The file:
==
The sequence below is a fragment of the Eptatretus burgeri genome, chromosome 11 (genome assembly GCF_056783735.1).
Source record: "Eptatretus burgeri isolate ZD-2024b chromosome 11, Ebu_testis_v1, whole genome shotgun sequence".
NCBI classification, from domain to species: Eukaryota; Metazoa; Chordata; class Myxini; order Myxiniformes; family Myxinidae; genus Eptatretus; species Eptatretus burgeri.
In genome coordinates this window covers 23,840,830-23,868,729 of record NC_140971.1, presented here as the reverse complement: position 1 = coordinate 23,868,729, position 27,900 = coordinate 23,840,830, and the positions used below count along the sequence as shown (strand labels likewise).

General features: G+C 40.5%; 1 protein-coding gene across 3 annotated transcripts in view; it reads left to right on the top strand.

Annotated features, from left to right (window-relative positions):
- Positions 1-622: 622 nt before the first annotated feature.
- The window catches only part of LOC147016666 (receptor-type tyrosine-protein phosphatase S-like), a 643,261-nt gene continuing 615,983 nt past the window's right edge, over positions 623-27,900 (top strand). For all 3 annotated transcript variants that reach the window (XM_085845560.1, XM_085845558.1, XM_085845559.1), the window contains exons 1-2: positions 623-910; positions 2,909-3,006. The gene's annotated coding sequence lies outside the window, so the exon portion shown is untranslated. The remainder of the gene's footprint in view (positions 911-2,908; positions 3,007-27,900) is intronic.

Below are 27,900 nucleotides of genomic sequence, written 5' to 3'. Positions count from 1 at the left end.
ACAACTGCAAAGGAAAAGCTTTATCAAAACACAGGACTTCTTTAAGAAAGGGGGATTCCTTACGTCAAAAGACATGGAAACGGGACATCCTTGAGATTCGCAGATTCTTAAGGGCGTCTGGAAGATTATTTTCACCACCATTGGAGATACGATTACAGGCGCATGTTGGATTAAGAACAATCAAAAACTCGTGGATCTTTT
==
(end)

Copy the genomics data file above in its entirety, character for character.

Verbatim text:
The sequence below is a fragment of the Eptatretus burgeri genome, chromosome 11 (genome assembly GCF_056783735.1).
Source record: "Eptatretus burgeri isolate ZD-2024b chromosome 11, Ebu_testis_v1, whole genome shotgun sequence".
NCBI classification, from domain to species: Eukaryota; Metazoa; Chordata; class Myxini; order Myxiniformes; family Myxinidae; genus Eptatretus; species Eptatretus burgeri.
In genome coordinates this window covers 23,840,830-23,868,729 of record NC_140971.1, presented here as the reverse complement: position 1 = coordinate 23,868,729, position 27,900 = coordinate 23,840,830, and the positions used below count along the sequence as shown (strand labels likewise).

General features: G+C 40.5%; 1 protein-coding gene across 3 annotated transcripts in view; it reads left to right on the top strand.

Annotated features, from left to right (window-relative positions):
- Positions 1-622: 622 nt before the first annotated feature.
- The window catches only part of LOC147016666 (receptor-type tyrosine-protein phosphatase S-like), a 643,261-nt gene continuing 615,983 nt past the window's right edge, over positions 623-27,900 (top strand). For all 3 annotated transcript variants that reach the window (XM_085845560.1, XM_085845558.1, XM_085845559.1), the window contains exons 1-2: positions 623-910; positions 2,909-3,006. The gene's annotated coding sequence lies outside the window, so the exon portion shown is untranslated. The remainder of the gene's footprint in view (positions 911-2,908; positions 3,007-27,900) is intronic.

Below are 27,900 nucleotides of genomic sequence, written 5' to 3'. Positions count from 1 at the left end.
ACAACTGCAAAGGAAAAGCTTTATCAAAACACAGGACTTCTTTAAGAAAGGGGGATTCCTTACGTCAAAAGACATGGAAACGGGACATCCTTGAGATTCGCAGATTCTTAAGGGCGTCTGGAAGATTATTTTCACCACCATTGGAGATACGATTACAGGCGCATGTTGGATTAAGAACAATCAAAAACTCGTGGATCTTTT